Last month, for example, ambulatory care created 23,000 jobs, approximately 57% of healthcare's total job growth. These numbers are fairly consistent with a year ago, when ambulatory care services created 59% of the industry's monthly job growth. Ambulatory care created 187,000 jobs total in 2011. And In 2012, ambulatory care created 192,100 jobs. Pauly expects that trend to continue through 2013.
"In the composition of healthcare jobs, more than half of them are in ambulatory care, which probably reflects the shift to primary care and outpatient care that is emphasized in healthcare reform. People are trying to get a head start on that. It continues to be a source of solid growth," says Pauly.
"There was a decline in doctor's visits from 2008 to 2011 in terms of the number of office visits and that should turn around now that the economy is recovering, along with the demand for staff and supplies that come along with that," Ellis says.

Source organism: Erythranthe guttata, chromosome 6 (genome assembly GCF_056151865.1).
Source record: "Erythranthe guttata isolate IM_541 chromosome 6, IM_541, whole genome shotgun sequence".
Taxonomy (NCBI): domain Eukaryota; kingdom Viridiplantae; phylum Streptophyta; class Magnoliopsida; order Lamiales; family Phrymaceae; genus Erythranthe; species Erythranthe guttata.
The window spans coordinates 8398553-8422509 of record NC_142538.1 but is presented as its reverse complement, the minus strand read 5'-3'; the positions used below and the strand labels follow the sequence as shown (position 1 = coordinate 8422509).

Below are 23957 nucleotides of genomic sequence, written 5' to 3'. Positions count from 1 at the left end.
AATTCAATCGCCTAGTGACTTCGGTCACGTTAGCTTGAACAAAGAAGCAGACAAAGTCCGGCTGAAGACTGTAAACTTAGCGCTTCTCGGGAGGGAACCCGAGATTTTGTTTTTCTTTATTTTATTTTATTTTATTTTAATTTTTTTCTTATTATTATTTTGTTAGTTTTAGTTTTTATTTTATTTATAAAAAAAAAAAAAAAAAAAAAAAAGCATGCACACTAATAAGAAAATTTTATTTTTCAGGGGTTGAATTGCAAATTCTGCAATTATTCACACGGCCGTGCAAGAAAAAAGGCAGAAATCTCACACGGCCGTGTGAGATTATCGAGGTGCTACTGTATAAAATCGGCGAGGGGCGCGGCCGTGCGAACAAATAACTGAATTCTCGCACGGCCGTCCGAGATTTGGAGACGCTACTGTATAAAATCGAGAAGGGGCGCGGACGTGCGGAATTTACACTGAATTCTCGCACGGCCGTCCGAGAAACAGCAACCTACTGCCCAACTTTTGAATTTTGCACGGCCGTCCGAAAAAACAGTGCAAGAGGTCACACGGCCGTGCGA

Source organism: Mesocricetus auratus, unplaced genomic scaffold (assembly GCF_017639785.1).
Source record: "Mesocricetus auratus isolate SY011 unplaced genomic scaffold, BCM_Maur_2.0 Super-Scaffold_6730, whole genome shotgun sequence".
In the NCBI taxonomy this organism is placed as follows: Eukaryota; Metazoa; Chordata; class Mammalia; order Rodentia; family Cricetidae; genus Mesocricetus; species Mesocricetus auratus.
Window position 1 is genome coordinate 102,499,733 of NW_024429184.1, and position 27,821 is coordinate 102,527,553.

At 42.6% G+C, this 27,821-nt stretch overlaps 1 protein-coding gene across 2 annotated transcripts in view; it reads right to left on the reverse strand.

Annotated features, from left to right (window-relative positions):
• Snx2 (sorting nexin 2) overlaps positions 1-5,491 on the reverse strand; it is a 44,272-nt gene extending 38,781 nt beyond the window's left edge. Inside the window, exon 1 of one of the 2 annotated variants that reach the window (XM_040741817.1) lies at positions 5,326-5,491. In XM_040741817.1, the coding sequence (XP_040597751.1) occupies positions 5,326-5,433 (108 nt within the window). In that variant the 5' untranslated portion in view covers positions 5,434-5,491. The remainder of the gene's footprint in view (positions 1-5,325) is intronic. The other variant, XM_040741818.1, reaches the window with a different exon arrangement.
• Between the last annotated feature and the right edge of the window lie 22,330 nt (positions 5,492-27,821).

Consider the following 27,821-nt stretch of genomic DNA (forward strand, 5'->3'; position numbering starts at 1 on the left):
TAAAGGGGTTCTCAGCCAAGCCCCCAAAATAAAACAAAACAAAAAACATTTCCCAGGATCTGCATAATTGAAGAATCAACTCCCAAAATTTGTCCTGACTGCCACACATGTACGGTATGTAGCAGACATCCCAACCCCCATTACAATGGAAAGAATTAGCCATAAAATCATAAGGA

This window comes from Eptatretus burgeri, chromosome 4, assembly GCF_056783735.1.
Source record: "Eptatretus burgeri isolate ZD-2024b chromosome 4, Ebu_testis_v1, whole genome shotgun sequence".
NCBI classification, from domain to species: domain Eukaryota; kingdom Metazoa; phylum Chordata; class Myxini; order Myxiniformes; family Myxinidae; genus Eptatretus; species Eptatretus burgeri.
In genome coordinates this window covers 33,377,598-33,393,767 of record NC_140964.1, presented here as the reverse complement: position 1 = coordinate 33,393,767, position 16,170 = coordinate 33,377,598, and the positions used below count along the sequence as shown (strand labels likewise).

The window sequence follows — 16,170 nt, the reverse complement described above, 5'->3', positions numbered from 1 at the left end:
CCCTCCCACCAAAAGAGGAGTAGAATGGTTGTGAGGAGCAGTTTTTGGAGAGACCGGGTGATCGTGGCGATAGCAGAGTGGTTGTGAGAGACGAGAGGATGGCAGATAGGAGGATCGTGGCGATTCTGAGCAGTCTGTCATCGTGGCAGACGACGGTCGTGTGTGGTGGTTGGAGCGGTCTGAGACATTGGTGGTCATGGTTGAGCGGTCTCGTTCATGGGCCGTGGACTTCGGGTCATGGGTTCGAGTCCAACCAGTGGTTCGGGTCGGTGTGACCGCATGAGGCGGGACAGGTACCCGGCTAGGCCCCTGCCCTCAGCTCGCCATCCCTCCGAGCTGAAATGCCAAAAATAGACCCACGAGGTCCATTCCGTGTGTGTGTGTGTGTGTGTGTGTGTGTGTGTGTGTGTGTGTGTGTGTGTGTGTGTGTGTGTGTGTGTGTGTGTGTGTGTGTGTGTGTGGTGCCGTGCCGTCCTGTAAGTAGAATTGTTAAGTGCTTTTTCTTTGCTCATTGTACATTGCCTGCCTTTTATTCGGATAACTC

Even with the New Year's Day fiscal cliff deal's moderate impact on reimbursements for hospitals, Pauly doesn't anticipate shifting budgets to impact hiring.
"Hospitals are irritated because they might need to move some of their employment around, but I think they'll be able to do it. It's easier to postpone capital spending than it is to postpone the hiring of workers to treat the people sitting in your waiting room. With [healthcare] reform, hiring is only going to increase to serve the new patients that are coming in because they now have insurance," he says.